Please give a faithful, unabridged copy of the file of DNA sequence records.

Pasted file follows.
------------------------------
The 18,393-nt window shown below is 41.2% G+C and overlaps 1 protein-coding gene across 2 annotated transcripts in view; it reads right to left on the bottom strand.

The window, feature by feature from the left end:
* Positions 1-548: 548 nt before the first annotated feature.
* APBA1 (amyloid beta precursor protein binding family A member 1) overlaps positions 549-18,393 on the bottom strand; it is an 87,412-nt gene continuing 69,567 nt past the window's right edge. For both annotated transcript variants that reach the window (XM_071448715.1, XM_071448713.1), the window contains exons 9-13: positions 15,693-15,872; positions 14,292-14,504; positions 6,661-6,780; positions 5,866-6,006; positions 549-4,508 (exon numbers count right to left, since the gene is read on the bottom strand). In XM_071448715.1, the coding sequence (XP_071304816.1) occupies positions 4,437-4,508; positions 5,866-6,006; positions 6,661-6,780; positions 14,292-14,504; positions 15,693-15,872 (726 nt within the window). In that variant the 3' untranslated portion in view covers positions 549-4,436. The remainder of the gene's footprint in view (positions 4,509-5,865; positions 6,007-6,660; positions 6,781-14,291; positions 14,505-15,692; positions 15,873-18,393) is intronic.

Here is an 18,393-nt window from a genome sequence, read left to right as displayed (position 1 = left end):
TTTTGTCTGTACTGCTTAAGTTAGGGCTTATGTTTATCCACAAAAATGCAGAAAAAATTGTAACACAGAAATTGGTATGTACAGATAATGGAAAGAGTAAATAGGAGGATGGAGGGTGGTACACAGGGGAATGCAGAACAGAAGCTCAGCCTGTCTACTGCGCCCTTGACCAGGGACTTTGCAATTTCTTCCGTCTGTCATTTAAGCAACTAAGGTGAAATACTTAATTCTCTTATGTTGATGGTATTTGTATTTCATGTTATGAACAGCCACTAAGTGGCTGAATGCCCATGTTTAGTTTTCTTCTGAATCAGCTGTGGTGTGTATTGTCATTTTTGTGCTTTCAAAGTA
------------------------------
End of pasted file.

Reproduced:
The 18,393-nt window shown below is 41.2% G+C and overlaps 1 protein-coding gene across 2 annotated transcripts in view; it reads right to left on the bottom strand.

The window, feature by feature from the left end:
* Positions 1-548: 548 nt before the first annotated feature.
* APBA1 (amyloid beta precursor protein binding family A member 1) overlaps positions 549-18,393 on the bottom strand; it is an 87,412-nt gene continuing 69,567 nt past the window's right edge. For both annotated transcript variants that reach the window (XM_071448715.1, XM_071448713.1), the window contains exons 9-13: positions 15,693-15,872; positions 14,292-14,504; positions 6,661-6,780; positions 5,866-6,006; positions 549-4,508 (exon numbers count right to left, since the gene is read on the bottom strand). In XM_071448715.1, the coding sequence (XP_071304816.1) occupies positions 4,437-4,508; positions 5,866-6,006; positions 6,661-6,780; positions 14,292-14,504; positions 15,693-15,872 (726 nt within the window). In that variant the 3' untranslated portion in view covers positions 549-4,436. The remainder of the gene's footprint in view (positions 4,509-5,865; positions 6,007-6,660; positions 6,781-14,291; positions 14,505-15,692; positions 15,873-18,393) is intronic.

Here is an 18,393-nt window from a genome sequence, read left to right as displayed (position 1 = left end):
TTTTGTCTGTACTGCTTAAGTTAGGGCTTATGTTTATCCACAAAAATGCAGAAAAAATTGTAACACAGAAATTGGTATGTACAGATAATGGAAAGAGTAAATAGGAGGATGGAGGGTGGTACACAGGGGAATGCAGAACAGAAGCTCAGCCTGTCTACTGCGCCCTTGACCAGGGACTTTGCAATTTCTTCCGTCTGTCATTTAAGCAACTAAGGTGAAATACTTAATTCTCTTATGTTGATGGTATTTGTATTTCATGTTATGAACAGCCACTAAGTGGCTGAATGCCCATGTTTAGTTTTCTTCTGAATCAGCTGTGGTGTGTATTGTCATTTTTGTGCTTTCAAAGTA